The optics were flawless. The best Hollywood screenwriters and directors could not have produced a better performance. There he was, a black Republican, a decorated war hero and general, a secretary of state who was one of the most trusted men in America telling the United Nations and the world that Iraq likely had a weapons of mass destruction program, that Saddam Hussein was not complying with U.N. efforts to contain it.
If there was a “Rotten Tomatoes” site for political performances, Secretary of State Colin Powell’s 2003 presentation making the case for military action in Iraq likely would have registered a 100.
As Gilbert Cranberg, a former editorial page editor of the Des Moines Register, documented years ago, journalists led the charge in deeming Powell’s performance “a compelling case,” an “overwhelming case,” a “strong, credible and persuasive case,” and that the “core of his argument was unassailable.”
The press didn’t much care about the substance of what Powell said, only that he said it well. Never mind that Powell himself had doubts about the intelligence he was about to sell before he went before the U.N. Never mind that Powell later admitted the episode was one of the biggest mistakes of his career, that much of what he said was found to be false and misleading.
According to the media, he told it well and that’s all that mattered.
The media’s framing of Powell’s performance likely had an effect on the public’s move from lukewarm to strong support for a potential invasion of Iraq.
“The nation‘s press was gaga over Powell’s presentation, extravagantly lauding it despite its heavy reliance on unverifiable sources. One of the sources later proved to be “Curveball,” an Iraqi prevaricator described by a German intelligence official who dealt with him as ‘not an entirely normal person,” Cranberg wrote. “Powell’s most convincing evidence that Iraq was hiding weapons of mass destruction was the recording of an overheard conversation between two Iraqi officers that purported to show them plotting to deceive U.N. weapons inspectors. Powell misrepresented the conversation to make it appear much more incriminating than it actually was.”
Fast forward 16 years to Robert Mueller’s appearance before Congress. Mueller reconfirmed some of the most damning findings of his two-year-long investigation into Russian interference in our democracy. It was already outlined in a more than 400-page report—which most Americans and many journalists have not read.
Mueller said the report did not exonerate President Donald Trump. He said Trump provided “generally” untruthful statements in his written questions. The hearings reiterated that the Trump campaign repeatedly lied and that Trump and others tried or did destroy evidence, so much so that it had a material effect on investigators’ ability to uncover the entire truth.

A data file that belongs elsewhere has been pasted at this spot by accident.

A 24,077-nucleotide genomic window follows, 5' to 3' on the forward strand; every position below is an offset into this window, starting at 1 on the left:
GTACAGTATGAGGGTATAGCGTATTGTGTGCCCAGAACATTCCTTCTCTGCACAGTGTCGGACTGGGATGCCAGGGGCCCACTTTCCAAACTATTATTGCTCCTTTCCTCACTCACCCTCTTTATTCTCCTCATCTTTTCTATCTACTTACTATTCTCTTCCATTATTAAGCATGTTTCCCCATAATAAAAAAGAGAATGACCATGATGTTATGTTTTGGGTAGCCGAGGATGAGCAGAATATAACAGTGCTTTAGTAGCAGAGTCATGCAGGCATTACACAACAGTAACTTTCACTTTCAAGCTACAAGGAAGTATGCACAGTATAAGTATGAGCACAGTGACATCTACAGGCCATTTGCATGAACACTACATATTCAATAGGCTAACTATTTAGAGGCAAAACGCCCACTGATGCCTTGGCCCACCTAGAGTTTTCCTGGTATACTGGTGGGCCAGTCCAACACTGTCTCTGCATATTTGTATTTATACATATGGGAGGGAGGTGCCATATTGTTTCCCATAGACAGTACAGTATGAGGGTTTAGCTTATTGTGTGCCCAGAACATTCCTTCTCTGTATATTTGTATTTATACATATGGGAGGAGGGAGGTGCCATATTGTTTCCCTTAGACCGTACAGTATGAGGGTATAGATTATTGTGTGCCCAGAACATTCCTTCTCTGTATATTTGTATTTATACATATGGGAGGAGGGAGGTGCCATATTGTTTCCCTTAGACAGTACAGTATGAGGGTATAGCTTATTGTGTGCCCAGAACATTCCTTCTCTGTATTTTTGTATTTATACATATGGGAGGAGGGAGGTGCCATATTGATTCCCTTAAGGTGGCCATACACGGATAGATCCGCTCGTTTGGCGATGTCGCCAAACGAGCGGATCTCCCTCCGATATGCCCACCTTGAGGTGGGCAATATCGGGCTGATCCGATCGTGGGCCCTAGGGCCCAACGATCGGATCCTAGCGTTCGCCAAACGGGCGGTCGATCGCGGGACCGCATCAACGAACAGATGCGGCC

Yes, Trump tried to get Mueller fired. He said his team decided against even trying to determine if Trump committed a crime because of long-held DOJ guidelines—even as they pulled together detailed evidence of potential obstruction of justice. Mueller said Russia is still trying to undermine our democracy, and that a presidential campaign’s attempts to work with a foreign adversary was not only improper but in some cases criminal.
Mueller said all of that—and more—and it likely represented the first time much of the American public had heard any of it. And, yet, many mainstream, straight news journalists eagerly tweeted that the proceedings were boring and that they would unlikely move the needle on how the public felt about possible impeachment hearings.
Journalists told their audiences that “the optics” were awful, meaning it was a “devastating” day for Democrats. None of them seemed to believe that their personal feelings, that their framing of the proceedings, would actually shape public opinion as much as anything else. Few seemed to recognize that if journalists focused on “the optics” because lawmakers were, then “the optics” would overshadow the substance.
The episode doesn’t only remind me of that Powell performance, but about why I was frozen out of radio and TV appearances for a decade, because I speak with a stutter. It did not much matter to producers and editors what I had to say—even though they got in touch with me because they believed I had something their audiences should hear—only that “the optics” wouldn’t be quite right, that maybe it would be too hard for their listeners and viewers to follow the thoughts of a man who spoke in a sometimes halting cadence, kind of like the way Mueller sounded sitting before Congress.
I read assessments of his “performance” describing him as stammering, another word for stuttering.
Too many of us have fallen into the trap of prioritizing “the optics” above the journalism, which is supposed to be able to focus on the substance even when everyone else is enthralled by the circus. In the lead-up to the Iraq war, we failed on that count because a man cut from central casting, but with faulty facts, seemed so convincing. We are failing again because a man who spent two years gathering damning evidence didn’t look or sound like Charlton Heston on that stage in 2000 at an NRA convention with a gun held high above his head.
Government would have to confiscate that gun from his “cold, dead hands,” Heston roared. It was the kind of “moment” that did not occur during the Mueller hearings, journalists were quick to declare.
All Mueller did was repeatedly point legislators and Americans to a well-detailed report about the ongoing danger of Russian interference in our democracy and numerous instances of wrongdoing by Trump and Trump officials.
His mistake was forgetting to bring a gun and declaring “This is for Russia!” and not caring that acting is more important to much of today’s media than facts.